Gray’s point is this: no two organizations are alike. While some threats are common to any company using the Internet, more often each company will have unique IT priorities that should be addressed individually as an investment, not merely an expense.
From the CIO’s Mouth
If Gray’s theory holds true, then the CIO’s ability to survive — and help the corporation survive — depends on his ability to communicate the organization’s IT needs to key audiences at the boardroom table.
For Pierre Vedel, senior vice president and CIO of ELM Resources, the most important components of his organization and action strategy are what he calls “managing up,” or being able to articulate his business case.
“This requires written, verbal and presentation skills,” Vedel told the E-Commerce Times. “BPM tools, like IDS Scheer’s ARIS Platform, can help sell your message across the enterprise. By using tools that require all business units to participate in design — most of the work is done when I present my proposal.”
Pushing With Political Savvy
Some might describe Vedel’s concept of “managing up” as political savvy. This savvy begins with understanding the technology as it relates to business, and continues with communicating to other C-level executives what the organization’s technology needs are in light of its objectives.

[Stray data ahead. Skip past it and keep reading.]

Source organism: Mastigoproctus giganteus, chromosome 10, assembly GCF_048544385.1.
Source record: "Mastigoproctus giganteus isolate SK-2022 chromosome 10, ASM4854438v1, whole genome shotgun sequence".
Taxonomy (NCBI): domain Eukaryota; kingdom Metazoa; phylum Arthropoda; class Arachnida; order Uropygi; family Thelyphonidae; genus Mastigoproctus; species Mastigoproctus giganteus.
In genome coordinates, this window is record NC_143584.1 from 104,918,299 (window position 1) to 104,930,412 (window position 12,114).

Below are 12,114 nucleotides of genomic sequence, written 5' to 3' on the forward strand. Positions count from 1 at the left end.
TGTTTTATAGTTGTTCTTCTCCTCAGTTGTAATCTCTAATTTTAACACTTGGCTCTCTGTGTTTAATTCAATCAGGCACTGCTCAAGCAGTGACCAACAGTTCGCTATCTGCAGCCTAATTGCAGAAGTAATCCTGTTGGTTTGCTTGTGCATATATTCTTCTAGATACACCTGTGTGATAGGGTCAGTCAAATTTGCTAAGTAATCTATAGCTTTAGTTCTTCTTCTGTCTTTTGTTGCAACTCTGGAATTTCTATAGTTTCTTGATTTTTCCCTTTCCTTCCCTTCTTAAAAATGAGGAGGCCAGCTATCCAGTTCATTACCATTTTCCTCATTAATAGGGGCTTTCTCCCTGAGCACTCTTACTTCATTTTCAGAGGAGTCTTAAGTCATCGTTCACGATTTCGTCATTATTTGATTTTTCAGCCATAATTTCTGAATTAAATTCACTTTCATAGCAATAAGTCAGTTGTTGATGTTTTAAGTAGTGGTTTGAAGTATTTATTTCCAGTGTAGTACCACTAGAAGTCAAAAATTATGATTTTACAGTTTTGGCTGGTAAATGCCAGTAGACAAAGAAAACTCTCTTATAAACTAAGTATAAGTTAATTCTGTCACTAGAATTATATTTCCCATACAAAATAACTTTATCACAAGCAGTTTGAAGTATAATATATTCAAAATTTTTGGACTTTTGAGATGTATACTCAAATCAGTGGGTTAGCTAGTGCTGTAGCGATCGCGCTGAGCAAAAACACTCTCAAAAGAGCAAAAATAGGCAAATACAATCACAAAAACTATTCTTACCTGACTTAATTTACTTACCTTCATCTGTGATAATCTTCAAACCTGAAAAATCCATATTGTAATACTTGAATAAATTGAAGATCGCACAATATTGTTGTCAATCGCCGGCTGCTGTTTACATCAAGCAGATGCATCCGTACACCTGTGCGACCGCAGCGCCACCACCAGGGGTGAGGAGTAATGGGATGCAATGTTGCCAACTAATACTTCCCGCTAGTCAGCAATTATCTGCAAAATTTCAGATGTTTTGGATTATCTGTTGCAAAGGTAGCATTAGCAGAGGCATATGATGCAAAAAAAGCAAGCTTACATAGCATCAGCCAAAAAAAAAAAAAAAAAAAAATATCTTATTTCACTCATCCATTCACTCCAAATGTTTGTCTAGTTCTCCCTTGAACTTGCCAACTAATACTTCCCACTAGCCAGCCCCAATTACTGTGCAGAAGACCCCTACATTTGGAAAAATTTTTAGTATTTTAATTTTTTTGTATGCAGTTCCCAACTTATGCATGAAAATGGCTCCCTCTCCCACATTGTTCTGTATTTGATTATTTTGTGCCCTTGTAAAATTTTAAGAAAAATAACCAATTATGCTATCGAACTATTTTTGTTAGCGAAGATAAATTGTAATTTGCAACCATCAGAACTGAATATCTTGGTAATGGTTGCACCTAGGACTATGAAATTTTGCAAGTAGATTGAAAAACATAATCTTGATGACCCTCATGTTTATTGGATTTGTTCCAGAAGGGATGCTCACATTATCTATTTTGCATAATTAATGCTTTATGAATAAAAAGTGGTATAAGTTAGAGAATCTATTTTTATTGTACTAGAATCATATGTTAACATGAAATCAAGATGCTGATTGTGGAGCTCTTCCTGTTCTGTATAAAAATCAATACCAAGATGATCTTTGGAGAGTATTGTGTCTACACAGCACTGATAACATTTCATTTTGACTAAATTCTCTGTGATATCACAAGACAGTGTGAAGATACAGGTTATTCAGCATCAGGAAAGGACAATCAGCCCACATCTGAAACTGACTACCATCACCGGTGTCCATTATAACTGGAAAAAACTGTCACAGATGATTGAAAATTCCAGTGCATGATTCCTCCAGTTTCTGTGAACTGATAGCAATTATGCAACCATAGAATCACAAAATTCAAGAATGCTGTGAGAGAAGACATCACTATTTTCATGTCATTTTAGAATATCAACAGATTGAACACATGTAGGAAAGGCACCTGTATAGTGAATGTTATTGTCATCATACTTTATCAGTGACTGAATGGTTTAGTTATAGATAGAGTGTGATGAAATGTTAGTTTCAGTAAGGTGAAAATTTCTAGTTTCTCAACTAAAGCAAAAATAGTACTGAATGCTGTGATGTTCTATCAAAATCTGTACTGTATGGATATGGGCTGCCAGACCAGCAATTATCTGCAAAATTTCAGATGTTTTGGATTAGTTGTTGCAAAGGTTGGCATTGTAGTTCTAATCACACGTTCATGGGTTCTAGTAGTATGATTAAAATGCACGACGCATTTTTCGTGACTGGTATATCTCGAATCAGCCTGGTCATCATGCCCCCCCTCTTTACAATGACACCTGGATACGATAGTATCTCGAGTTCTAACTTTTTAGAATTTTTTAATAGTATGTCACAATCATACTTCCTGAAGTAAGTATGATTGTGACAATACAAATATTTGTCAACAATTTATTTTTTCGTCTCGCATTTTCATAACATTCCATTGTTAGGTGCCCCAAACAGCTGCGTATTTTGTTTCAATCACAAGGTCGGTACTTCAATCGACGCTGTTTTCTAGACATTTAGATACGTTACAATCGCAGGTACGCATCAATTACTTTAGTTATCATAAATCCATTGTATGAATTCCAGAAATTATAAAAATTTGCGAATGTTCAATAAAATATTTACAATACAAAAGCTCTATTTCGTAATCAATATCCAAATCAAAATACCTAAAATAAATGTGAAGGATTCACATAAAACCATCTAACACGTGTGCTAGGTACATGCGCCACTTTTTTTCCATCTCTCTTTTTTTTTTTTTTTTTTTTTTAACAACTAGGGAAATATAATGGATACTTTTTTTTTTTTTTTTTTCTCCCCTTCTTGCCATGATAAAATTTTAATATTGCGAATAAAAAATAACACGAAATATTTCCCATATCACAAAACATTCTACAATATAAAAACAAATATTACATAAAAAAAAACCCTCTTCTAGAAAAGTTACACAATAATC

“CIOs have to discuss technology with people who don’t understand technology very deeply to determine what they want to do and translate that into a technology capability,” said Abbe Lundberg, senior vice president and editor in chief of CIO magazine.
Of course, budget management is one of Vedel’s main concerns. He considers it a critical part of both project management and maintaining shareholder value. Other areas, like data backup and network security, are merely standard tools in any CIO’s lineup.
From where he sits, Chaz Popovich, CIO of OSI Technologies, believes the threat of the lone, remote hacker breaking into a network and getting away with critical information is overblown.